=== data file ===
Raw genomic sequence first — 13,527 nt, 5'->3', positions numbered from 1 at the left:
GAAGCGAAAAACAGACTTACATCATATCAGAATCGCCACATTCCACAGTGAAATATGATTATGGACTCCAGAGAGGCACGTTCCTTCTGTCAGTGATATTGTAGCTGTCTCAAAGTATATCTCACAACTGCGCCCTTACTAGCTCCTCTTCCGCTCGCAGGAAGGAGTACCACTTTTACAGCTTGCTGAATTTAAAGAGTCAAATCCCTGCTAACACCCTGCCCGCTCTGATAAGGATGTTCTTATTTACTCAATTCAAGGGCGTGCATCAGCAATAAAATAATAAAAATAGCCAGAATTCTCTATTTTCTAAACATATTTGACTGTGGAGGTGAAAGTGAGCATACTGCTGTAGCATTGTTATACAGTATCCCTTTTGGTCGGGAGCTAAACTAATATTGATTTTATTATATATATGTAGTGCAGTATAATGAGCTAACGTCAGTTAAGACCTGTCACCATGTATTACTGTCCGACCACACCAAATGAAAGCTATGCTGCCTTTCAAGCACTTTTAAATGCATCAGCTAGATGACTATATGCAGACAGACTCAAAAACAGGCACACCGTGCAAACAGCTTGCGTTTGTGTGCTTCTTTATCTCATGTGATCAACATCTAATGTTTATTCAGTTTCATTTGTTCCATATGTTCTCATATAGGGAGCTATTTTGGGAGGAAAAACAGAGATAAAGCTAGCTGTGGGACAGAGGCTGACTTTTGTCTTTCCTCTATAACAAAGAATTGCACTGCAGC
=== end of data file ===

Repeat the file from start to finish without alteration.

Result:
Raw genomic sequence first — 13,527 nt, 5'->3', positions numbered from 1 at the left:
GAAGCGAAAAACAGACTTACATCATATCAGAATCGCCACATTCCACAGTGAAATATGATTATGGACTCCAGAGAGGCACGTTCCTTCTGTCAGTGATATTGTAGCTGTCTCAAAGTATATCTCACAACTGCGCCCTTACTAGCTCCTCTTCCGCTCGCAGGAAGGAGTACCACTTTTACAGCTTGCTGAATTTAAAGAGTCAAATCCCTGCTAACACCCTGCCCGCTCTGATAAGGATGTTCTTATTTACTCAATTCAAGGGCGTGCATCAGCAATAAAATAATAAAAATAGCCAGAATTCTCTATTTTCTAAACATATTTGACTGTGGAGGTGAAAGTGAGCATACTGCTGTAGCATTGTTATACAGTATCCCTTTTGGTCGGGAGCTAAACTAATATTGATTTTATTATATATATGTAGTGCAGTATAATGAGCTAACGTCAGTTAAGACCTGTCACCATGTATTACTGTCCGACCACACCAAATGAAAGCTATGCTGCCTTTCAAGCACTTTTAAATGCATCAGCTAGATGACTATATGCAGACAGACTCAAAAACAGGCACACCGTGCAAACAGCTTGCGTTTGTGTGCTTCTTTATCTCATGTGATCAACATCTAATGTTTATTCAGTTTCATTTGTTCCATATGTTCTCATATAGGGAGCTATTTTGGGAGGAAAAACAGAGATAAAGCTAGCTGTGGGACAGAGGCTGACTTTTGTCTTTCCTCTATAACAAAGAATTGCACTGCAGC